Height: 16 in (408mm)
Width: 7.5 in (190mm)
Length: 43 in (1095mm)
Main Rotor Diameter: 48.4 in (1230mm)
Tail Rotor Diameter: 9.4 in (240mm)
Ready to fly weight: 6.4 lb (29kg) (less fuel)
Engine: OS 32 SX-H (supplied)
Fuel Used: WildCat 15%
Futaba 9CAP Transmitter
(1) Futaba R149DP PCM Receiver
(1) GY401 Gyro
(3) Futaba 9252 Digital Servos for aileron, elevator, collective
(1) Futaba S3001 Throttle.
(1) Futaba S9253 Digital Servo on the Tail Rotor
Mixing Method: CCPM or Mechanical (this review we used CCPM)
REQUIRED FOR COMPLETION:
6-channel heli radio w/5 servos
6MM Hex Starter Shaft
Silicone Exhaust Deflector
Assembly of the Caliber 30
The Kyosho Caliber 30 ARF arrives in a beautiful box printed in 4 color process on all sides. It has a nifty little carrying handle on the top of it so you can use it later for transport. After unpacking everything and verifying all parts were present and accounted for I was ready to begin what was about to be a very short assembly process.
As noted above in the introduction the Caliber 30 comes either with or without the OS 32 SX-H. The instruction manual provides clear instructions for mounting the motor but since I had chosen the ARF with the motor installed, this step was skipped. The manual was well done and provided line drawing illustrations for each step in the short assembly process. You can read the manual by clicking the pdf icon here >>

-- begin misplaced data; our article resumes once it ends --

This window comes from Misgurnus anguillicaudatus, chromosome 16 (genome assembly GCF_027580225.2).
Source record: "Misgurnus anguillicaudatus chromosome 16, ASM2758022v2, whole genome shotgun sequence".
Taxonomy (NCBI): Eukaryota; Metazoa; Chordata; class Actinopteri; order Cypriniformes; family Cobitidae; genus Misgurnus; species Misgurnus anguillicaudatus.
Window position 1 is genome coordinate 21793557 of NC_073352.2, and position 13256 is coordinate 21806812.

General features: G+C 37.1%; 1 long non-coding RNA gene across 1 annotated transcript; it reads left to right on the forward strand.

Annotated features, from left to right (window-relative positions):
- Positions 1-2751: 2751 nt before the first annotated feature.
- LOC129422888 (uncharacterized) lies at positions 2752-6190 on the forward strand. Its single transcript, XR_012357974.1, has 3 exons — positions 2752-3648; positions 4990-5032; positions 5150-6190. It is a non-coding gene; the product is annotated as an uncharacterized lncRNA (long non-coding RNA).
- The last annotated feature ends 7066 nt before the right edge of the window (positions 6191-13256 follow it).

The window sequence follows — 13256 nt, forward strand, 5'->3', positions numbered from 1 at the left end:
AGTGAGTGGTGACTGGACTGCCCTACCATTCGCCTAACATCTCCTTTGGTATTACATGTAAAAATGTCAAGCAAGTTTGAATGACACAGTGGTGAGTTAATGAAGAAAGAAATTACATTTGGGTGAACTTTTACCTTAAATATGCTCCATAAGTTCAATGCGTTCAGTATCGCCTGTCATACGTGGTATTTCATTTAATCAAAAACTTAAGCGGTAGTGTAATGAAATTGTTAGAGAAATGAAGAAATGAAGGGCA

The chassis, boom/tail rotor, and main rotor head are pre assembled at the factory. First I installed the tail boom per the instructions ensuring that the twist of the belt matched that illustrated in the manual. Next the boom supports are installed using the supplied screws.
The main blades are installed next. I was advised by my experts that as a safety measure I needed to pull the blade grips off and glue them back on with CA and the supplied screws. First I marked the outline of the blade grip on the blades using a marker. I pulled the grips off and used an x-acto blade to remove the plastic inside the markings. Next I put some CA on both sides of the blade where the wood was now exposed and then CA glued the grips on and screwed them onto the blades tightly. The last step was balancing the blades. For this I used a Kyosho Main Rotor Blade Balancer. The balancer is easy to use and can detect very small balance changes. Using some Helimax Red Tracking tape I added some to the lighter blade to achieve perfect balance. I suggest you never skip this step.
The tail rotor blades are installed by simply screwing them into their grips with the supplied screws making sure to not overtighten. I checked both the tail rotor and main rotor blades at this time to ensure they could move freely.
Next, I trimmed out the portions of the canopy using some lexan cutting scissors. I cut a hole in the top for the hex starter access. I cleared out the front so there was engine access to get a glow plug igniter on the motor plus to help cool the engine. The muffler cutout is done at the factory saving time in the trimming process. I also cut away some of the canopy near the main rotor head to allow for ample clearance.
The decals were applied to the canopy. Worth noting is that on the first go round I tried to install the black decals which make up the windshield on the canopy. Since the canopy is a compound curve this is not easy but I used a heat gun to gently heat the decal where it was wrinkling and it took them all out quickly and almost flawlessly. If you want your windshield to come out nice you must use some technique like this or the decals will bunch up and wrinkle.